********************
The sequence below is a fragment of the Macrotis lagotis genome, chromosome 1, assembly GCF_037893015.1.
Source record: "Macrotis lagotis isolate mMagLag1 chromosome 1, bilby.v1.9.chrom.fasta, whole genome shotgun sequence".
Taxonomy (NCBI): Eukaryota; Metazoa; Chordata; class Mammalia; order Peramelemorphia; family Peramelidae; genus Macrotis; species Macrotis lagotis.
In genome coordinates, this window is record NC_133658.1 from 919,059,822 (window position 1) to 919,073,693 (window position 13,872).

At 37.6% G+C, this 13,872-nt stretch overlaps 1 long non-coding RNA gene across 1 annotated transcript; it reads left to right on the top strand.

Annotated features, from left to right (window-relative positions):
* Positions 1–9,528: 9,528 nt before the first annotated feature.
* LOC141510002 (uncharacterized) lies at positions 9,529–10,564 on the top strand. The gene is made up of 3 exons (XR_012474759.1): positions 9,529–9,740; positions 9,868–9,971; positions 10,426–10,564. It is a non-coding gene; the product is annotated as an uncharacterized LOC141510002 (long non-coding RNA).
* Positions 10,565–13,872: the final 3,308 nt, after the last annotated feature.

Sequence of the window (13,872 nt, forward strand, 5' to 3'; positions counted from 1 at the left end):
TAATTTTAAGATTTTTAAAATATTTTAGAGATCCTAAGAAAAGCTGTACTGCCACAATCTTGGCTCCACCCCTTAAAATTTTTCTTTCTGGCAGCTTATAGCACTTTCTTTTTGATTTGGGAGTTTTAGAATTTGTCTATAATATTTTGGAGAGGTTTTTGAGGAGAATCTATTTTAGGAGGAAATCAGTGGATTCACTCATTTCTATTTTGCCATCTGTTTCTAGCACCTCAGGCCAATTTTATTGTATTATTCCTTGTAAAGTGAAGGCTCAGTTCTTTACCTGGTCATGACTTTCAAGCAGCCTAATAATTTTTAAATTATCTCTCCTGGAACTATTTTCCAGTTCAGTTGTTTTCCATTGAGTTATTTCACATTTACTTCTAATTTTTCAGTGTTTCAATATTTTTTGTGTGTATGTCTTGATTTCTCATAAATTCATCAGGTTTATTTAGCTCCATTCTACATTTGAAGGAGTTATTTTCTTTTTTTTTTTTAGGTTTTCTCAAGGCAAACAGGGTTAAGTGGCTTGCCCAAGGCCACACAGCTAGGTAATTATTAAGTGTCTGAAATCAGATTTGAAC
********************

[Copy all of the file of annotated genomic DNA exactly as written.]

The sequence below is a fragment of the Macrotis lagotis genome, chromosome 1, assembly GCF_037893015.1.
Source record: "Macrotis lagotis isolate mMagLag1 chromosome 1, bilby.v1.9.chrom.fasta, whole genome shotgun sequence".
Taxonomy (NCBI): Eukaryota; Metazoa; Chordata; class Mammalia; order Peramelemorphia; family Peramelidae; genus Macrotis; species Macrotis lagotis.
In genome coordinates, this window is record NC_133658.1 from 919,059,822 (window position 1) to 919,073,693 (window position 13,872).

At 37.6% G+C, this 13,872-nt stretch overlaps 1 long non-coding RNA gene across 1 annotated transcript; it reads left to right on the top strand.

Annotated features, from left to right (window-relative positions):
* Positions 1–9,528: 9,528 nt before the first annotated feature.
* LOC141510002 (uncharacterized) lies at positions 9,529–10,564 on the top strand. The gene is made up of 3 exons (XR_012474759.1): positions 9,529–9,740; positions 9,868–9,971; positions 10,426–10,564. It is a non-coding gene; the product is annotated as an uncharacterized LOC141510002 (long non-coding RNA).
* Positions 10,565–13,872: the final 3,308 nt, after the last annotated feature.

Sequence of the window (13,872 nt, forward strand, 5' to 3'; positions counted from 1 at the left end):
TAATTTTAAGATTTTTAAAATATTTTAGAGATCCTAAGAAAAGCTGTACTGCCACAATCTTGGCTCCACCCCTTAAAATTTTTCTTTCTGGCAGCTTATAGCACTTTCTTTTTGATTTGGGAGTTTTAGAATTTGTCTATAATATTTTGGAGAGGTTTTTGAGGAGAATCTATTTTAGGAGGAAATCAGTGGATTCACTCATTTCTATTTTGCCATCTGTTTCTAGCACCTCAGGCCAATTTTATTGTATTATTCCTTGTAAAGTGAAGGCTCAGTTCTTTACCTGGTCATGACTTTCAAGCAGCCTAATAATTTTTAAATTATCTCTCCTGGAACTATTTTCCAGTTCAGTTGTTTTCCATTGAGTTATTTCACATTTACTTCTAATTTTTCAGTGTTTCAATATTTTTTGTGTGTATGTCTTGATTTCTCATAAATTCATCAGGTTTATTTAGCTCCATTCTACATTTGAAGGAGTTATTTTCTTTTTTTTTTTTAGGTTTTCTCAAGGCAAACAGGGTTAAGTGGCTTGCCCAAGGCCACACAGCTAGGTAATTATTAAGTGTCTGAAATCAGATTTGAAC